An unusual thing happens to people who go to an actual baseball game. They are watching the action when something spectacular happens, and their immediate response is a desire to see the play again, to get a better look. Then disappointment dawns just as quickly when they realize that in real life there is no instant replay.
Major League Baseball has decided that there is instant replay. On Thursday baseball announced it would expand instant replay to allow for correction of most dubious calls starting next year. At present, managers are allowed to challenge disputed home runs. Next year they will be allowed one challenge during the first six innings and two in the final three, except on questions of balls and strikes, hit batsmen and check swings. Unlike challenges in football, where referees review disputed calls on the sidelines, officials at headquarters in New York would be at the ready to decide disputes.
It is another incursion of technology and the allure of exactitude into the realm of the human. As such, it will be welcome to some and anathema to others.
Umpires make mistakes. About that there is no doubt. Omnipresent TV cameras have made their errors plain to see to millions of viewers. One of the most famous occurred in 2010 on the final out of what would have been a perfect game thrown by Detroit Tigers pitcher Armando Galarraga. On the play umpire Jim Joyce called the runner safe at first base in a play where replays showed he was out. Joyce knew he blew the call. Galarraga knew Joyce had robbed him of a perfect game. Instant replay would have rectified the error.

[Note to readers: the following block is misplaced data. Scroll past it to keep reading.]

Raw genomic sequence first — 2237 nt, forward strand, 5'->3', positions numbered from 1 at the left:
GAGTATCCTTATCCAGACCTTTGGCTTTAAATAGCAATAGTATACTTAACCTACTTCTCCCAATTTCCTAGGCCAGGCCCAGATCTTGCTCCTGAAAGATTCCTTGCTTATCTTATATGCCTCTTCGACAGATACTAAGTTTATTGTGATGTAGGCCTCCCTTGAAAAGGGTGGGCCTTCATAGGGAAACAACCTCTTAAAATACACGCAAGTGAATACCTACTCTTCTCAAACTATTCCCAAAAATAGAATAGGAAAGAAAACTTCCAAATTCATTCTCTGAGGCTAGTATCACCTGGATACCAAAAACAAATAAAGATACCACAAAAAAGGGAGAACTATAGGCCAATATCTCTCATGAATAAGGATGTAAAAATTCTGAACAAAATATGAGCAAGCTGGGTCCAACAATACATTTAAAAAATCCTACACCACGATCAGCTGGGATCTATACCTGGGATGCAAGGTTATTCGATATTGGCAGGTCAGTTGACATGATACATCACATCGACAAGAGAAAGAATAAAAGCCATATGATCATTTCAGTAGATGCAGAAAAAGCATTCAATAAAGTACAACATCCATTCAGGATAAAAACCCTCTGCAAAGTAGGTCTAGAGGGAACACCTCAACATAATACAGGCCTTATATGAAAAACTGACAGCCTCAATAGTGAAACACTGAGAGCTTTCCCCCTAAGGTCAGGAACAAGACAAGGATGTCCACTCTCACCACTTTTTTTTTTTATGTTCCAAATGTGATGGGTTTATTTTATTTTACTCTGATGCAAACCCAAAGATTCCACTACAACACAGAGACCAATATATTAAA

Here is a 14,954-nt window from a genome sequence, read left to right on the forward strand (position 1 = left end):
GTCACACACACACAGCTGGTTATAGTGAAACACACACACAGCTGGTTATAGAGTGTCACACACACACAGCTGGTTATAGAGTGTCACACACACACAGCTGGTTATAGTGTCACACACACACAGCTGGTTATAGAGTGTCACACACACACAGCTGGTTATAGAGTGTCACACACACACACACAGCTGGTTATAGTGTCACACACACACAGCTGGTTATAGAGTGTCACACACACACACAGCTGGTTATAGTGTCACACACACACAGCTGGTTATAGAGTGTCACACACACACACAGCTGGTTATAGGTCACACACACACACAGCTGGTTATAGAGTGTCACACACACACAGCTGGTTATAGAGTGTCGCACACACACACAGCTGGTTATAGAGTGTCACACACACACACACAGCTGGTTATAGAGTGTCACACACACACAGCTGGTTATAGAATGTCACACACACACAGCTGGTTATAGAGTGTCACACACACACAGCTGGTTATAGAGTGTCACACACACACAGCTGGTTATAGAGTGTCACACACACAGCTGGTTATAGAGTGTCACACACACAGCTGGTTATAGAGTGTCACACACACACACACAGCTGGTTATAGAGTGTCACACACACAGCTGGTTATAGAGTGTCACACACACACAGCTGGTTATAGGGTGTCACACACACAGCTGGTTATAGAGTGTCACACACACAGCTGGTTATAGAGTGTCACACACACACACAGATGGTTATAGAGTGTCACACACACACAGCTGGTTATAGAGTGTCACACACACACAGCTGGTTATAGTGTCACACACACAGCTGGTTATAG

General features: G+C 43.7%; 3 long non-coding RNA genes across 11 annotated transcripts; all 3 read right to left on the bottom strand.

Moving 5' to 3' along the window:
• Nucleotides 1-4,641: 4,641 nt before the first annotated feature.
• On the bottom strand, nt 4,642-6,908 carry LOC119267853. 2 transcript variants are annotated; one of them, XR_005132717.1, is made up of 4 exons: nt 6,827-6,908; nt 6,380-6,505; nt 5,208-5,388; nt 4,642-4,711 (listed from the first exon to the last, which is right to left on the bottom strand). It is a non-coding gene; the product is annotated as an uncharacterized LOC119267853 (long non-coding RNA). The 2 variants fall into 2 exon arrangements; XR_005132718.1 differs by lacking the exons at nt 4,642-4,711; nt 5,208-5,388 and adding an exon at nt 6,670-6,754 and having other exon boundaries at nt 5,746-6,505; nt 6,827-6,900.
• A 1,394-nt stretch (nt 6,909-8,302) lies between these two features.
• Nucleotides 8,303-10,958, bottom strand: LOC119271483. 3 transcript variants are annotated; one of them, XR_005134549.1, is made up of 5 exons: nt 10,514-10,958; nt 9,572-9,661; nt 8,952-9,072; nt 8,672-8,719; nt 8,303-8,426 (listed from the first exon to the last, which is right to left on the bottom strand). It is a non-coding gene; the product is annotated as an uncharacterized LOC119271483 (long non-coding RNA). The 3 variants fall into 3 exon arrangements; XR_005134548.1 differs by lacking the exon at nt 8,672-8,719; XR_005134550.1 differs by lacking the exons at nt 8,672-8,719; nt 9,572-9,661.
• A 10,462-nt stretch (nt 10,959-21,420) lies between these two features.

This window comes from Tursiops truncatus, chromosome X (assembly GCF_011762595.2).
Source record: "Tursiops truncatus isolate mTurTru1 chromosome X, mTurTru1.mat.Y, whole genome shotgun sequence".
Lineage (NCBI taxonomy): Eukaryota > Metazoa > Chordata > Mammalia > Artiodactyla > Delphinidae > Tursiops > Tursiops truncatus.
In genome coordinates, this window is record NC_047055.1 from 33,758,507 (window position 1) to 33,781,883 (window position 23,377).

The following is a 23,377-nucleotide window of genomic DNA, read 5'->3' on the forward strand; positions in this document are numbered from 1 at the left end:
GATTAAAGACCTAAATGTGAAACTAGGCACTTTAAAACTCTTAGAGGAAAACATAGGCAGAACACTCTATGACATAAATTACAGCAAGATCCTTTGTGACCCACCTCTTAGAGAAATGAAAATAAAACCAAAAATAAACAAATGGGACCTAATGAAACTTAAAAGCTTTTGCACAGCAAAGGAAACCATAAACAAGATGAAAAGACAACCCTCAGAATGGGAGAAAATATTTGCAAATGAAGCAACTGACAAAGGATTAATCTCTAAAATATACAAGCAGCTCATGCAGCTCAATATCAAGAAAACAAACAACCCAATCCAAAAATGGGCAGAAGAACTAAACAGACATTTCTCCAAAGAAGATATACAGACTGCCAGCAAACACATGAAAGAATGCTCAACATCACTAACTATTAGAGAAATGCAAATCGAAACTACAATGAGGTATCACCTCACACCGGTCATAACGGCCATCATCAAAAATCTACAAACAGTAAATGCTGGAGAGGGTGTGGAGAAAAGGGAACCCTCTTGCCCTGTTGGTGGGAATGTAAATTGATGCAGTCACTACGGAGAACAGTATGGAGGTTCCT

What followed was an exercise in graciousness that would not have been possible if rules had allowed for review of the play. Joyce apologized, Galaragga accepted the apology, and they wrote a book together. It was the most famous perfect game never thrown.
Baseball players strive for perfection, but seldom achieve it. Learning to handle mistakes is part of the game — whether you are a batter returning to the dugout after striking out or a player who learns to forget the error he has just made.
Accepting the mistakes of umpires has also been part of the game since the beginning. The fallibility of umpires is one of the great themes of the rhetoric in the stands.
It is a valuable lesson to learn in baseball as in life. There is no instant replay when nations go to war, when people commit crimes, when a momentary lapse causes an accident, when we misunderstand what our friends are telling us. We live in a world foggy with uncertainties, and admitting our fallibility is one of the first lessons of life. Expecting perfection from oneself, or from the arbiters of foul balls and putouts, is delusional.
But improving the accuracy of calls, when possible, surely cannot hurt. That is what some of the great leaders of the game are saying. They include revered former managers Joe Torre and Tony La Russa. When a pennant or a World Series is on the line, or even a forgettable game in mid-August, why not make use of the tools available to make sure the winner actually deserved to win?
It’s hard to argue with that view except to point out what is lost: an appreciation of the innate uncertainty of our judgments and the need to be gracious when confronted with error. That doesn’t mean managers should not scream and kick the dirt when they are robbed. It may happen, however, that instant replay cuts down on the emotional displays by managers or the high drama of umpires tossing managers from the game.
To the age-old complaint, “We wuz robbed,” we will now have the rejoinder, “You wuz robbed, but then we returned your money.”
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